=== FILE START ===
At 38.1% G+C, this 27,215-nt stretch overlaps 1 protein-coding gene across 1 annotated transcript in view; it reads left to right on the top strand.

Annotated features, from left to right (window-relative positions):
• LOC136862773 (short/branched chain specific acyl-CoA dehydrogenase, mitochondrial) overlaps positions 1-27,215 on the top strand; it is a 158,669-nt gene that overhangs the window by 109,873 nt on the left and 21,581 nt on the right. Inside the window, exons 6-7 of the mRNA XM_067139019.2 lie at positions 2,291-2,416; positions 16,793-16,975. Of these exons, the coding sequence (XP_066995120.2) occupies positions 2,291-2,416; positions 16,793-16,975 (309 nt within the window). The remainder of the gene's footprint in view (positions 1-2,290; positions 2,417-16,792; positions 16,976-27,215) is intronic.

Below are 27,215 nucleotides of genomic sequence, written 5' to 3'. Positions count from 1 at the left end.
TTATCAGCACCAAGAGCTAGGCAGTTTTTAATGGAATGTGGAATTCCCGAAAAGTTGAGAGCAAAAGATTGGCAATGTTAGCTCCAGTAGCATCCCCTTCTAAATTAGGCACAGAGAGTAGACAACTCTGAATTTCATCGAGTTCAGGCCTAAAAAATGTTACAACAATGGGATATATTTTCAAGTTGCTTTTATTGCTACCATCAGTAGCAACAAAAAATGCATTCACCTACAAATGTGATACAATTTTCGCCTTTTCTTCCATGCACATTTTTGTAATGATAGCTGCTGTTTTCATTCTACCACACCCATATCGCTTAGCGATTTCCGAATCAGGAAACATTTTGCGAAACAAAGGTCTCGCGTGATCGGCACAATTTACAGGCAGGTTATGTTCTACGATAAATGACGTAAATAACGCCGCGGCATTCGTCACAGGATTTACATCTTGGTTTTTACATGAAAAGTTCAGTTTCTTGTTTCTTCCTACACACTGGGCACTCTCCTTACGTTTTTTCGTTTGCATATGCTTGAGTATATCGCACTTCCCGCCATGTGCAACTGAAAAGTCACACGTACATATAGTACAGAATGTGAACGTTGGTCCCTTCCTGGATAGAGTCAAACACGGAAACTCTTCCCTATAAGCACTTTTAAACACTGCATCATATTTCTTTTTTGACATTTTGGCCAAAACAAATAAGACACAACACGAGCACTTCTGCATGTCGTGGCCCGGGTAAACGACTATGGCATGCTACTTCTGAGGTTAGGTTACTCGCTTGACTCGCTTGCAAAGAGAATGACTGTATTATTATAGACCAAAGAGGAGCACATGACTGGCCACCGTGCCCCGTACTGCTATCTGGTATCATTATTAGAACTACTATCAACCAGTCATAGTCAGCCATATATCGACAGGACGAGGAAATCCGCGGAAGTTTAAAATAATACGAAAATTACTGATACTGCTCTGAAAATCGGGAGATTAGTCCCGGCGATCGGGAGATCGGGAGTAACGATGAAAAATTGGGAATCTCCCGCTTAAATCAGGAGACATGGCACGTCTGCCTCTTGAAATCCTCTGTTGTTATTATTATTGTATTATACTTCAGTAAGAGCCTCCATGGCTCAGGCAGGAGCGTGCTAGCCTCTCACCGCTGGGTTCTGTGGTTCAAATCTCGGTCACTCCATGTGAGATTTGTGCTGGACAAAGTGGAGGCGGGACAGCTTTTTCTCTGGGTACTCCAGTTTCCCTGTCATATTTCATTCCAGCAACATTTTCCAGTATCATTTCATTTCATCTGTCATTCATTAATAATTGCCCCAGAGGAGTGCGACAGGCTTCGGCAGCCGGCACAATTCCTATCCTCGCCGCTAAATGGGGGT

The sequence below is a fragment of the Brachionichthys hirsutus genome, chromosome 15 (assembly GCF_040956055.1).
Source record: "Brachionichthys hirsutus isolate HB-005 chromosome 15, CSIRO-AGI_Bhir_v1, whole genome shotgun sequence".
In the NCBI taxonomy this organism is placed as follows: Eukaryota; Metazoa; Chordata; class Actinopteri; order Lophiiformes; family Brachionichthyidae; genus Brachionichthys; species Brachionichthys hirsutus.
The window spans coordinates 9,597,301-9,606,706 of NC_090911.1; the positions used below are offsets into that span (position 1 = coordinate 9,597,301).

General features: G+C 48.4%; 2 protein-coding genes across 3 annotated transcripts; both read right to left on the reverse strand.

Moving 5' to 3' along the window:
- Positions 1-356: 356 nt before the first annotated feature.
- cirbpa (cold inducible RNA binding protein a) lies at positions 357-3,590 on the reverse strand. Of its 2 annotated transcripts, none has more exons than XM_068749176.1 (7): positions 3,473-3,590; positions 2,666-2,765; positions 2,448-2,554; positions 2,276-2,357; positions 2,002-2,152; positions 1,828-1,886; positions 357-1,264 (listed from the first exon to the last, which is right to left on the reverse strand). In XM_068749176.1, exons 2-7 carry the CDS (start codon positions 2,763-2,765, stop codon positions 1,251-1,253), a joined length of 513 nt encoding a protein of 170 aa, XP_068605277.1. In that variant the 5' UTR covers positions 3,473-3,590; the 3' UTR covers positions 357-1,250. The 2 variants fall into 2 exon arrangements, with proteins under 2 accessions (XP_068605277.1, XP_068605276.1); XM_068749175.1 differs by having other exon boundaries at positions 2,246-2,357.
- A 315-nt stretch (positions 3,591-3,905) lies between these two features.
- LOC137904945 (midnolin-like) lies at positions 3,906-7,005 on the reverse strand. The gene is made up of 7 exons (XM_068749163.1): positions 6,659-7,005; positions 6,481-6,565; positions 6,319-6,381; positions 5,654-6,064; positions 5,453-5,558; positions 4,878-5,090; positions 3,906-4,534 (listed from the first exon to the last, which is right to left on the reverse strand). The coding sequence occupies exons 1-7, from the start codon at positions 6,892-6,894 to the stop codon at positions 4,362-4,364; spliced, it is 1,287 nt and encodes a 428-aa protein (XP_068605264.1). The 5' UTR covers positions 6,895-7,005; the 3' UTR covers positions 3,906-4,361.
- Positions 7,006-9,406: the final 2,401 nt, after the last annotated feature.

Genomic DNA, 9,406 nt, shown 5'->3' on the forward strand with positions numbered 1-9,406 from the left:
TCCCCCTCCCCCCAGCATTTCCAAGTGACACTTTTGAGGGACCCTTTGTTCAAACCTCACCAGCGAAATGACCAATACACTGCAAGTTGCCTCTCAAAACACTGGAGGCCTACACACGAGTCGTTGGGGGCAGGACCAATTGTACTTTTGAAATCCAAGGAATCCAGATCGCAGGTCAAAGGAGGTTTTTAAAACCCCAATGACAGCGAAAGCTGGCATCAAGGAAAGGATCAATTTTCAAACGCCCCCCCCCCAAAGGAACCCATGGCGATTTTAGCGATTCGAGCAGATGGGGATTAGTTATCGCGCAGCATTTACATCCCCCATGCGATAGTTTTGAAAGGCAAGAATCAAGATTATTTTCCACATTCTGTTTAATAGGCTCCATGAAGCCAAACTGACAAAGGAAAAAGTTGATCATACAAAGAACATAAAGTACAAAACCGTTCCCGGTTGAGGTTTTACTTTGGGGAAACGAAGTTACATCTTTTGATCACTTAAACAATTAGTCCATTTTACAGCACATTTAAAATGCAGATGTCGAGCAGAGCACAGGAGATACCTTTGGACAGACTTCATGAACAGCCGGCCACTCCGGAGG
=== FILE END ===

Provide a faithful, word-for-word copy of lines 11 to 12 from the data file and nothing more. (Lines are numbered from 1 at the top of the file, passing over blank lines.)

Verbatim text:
Moving 5' to 3' along the window:
- Positions 1-356: 356 nt before the first annotated feature.